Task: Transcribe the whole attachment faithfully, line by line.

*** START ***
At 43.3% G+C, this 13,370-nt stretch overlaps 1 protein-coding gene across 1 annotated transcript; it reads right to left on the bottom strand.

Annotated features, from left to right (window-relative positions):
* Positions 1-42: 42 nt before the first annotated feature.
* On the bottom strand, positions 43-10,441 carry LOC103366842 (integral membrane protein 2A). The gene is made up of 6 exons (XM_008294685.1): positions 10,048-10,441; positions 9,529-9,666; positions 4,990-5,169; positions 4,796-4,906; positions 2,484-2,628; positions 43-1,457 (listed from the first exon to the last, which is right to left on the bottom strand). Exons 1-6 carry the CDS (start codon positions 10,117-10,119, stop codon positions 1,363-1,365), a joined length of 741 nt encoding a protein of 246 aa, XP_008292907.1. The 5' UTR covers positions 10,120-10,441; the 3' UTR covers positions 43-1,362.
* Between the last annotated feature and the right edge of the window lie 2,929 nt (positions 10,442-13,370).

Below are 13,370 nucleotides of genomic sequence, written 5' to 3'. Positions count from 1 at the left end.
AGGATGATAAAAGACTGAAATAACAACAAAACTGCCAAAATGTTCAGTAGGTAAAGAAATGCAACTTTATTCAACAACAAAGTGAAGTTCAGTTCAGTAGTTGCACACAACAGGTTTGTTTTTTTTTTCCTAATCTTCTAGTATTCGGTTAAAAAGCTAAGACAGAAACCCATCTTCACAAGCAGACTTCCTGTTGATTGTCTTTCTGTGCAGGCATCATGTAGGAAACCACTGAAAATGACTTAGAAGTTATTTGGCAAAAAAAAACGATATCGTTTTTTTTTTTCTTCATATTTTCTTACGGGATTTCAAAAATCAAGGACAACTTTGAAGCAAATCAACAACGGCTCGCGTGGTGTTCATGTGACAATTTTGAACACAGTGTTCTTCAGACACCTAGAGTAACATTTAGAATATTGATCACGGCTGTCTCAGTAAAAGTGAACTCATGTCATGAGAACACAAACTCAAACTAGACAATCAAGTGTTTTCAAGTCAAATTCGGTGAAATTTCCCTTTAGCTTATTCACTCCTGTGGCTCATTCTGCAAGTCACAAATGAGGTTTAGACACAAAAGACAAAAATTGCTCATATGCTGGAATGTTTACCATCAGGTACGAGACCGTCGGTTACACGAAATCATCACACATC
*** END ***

At 43.3% G+C, this 13,370-nt stretch overlaps 1 protein-coding gene across 1 annotated transcript; it reads right to left on the bottom strand.

Annotated features, from left to right (window-relative positions):
* Positions 1-42: 42 nt before the first annotated feature.
* On the bottom strand, positions 43-10,441 carry LOC103366842 (integral membrane protein 2A). The gene is made up of 6 exons (XM_008294685.1): positions 10,048-10,441; positions 9,529-9,666; positions 4,990-5,169; positions 4,796-4,906; positions 2,484-2,628; positions 43-1,457 (listed from the first exon to the last, which is right to left on the bottom strand). Exons 1-6 carry the CDS (start codon positions 10,117-10,119, stop codon positions 1,363-1,365), a joined length of 741 nt encoding a protein of 246 aa, XP_008292907.1. The 5' UTR covers positions 10,120-10,441; the 3' UTR covers positions 43-1,362.
* Between the last annotated feature and the right edge of the window lie 2,929 nt (positions 10,442-13,370).

Below are 13,370 nucleotides of genomic sequence, written 5' to 3'. Positions count from 1 at the left end.
AGGATGATAAAAGACTGAAATAACAACAAAACTGCCAAAATGTTCAGTAGGTAAAGAAATGCAACTTTATTCAACAACAAAGTGAAGTTCAGTTCAGTAGTTGCACACAACAGGTTTGTTTTTTTTTTCCTAATCTTCTAGTATTCGGTTAAAAAGCTAAGACAGAAACCCATCTTCACAAGCAGACTTCCTGTTGATTGTCTTTCTGTGCAGGCATCATGTAGGAAACCACTGAAAATGACTTAGAAGTTATTTGGCAAAAAAAAACGATATCGTTTTTTTTTTTCTTCATATTTTCTTACGGGATTTCAAAAATCAAGGACAACTTTGAAGCAAATCAACAACGGCTCGCGTGGTGTTCATGTGACAATTTTGAACACAGTGTTCTTCAGACACCTAGAGTAACATTTAGAATATTGATCACGGCTGTCTCAGTAAAAGTGAACTCATGTCATGAGAACACAAACTCAAACTAGACAATCAAGTGTTTTCAAGTCAAATTCGGTGAAATTTCCCTTTAGCTTATTCACTCCTGTGGCTCATTCTGCAAGTCACAAATGAGGTTTAGACACAAAAGACAAAAATTGCTCATATGCTGGAATGTTTACCATCAGGTACGAGACCGTCGGTTACACGAAATCATCACACATC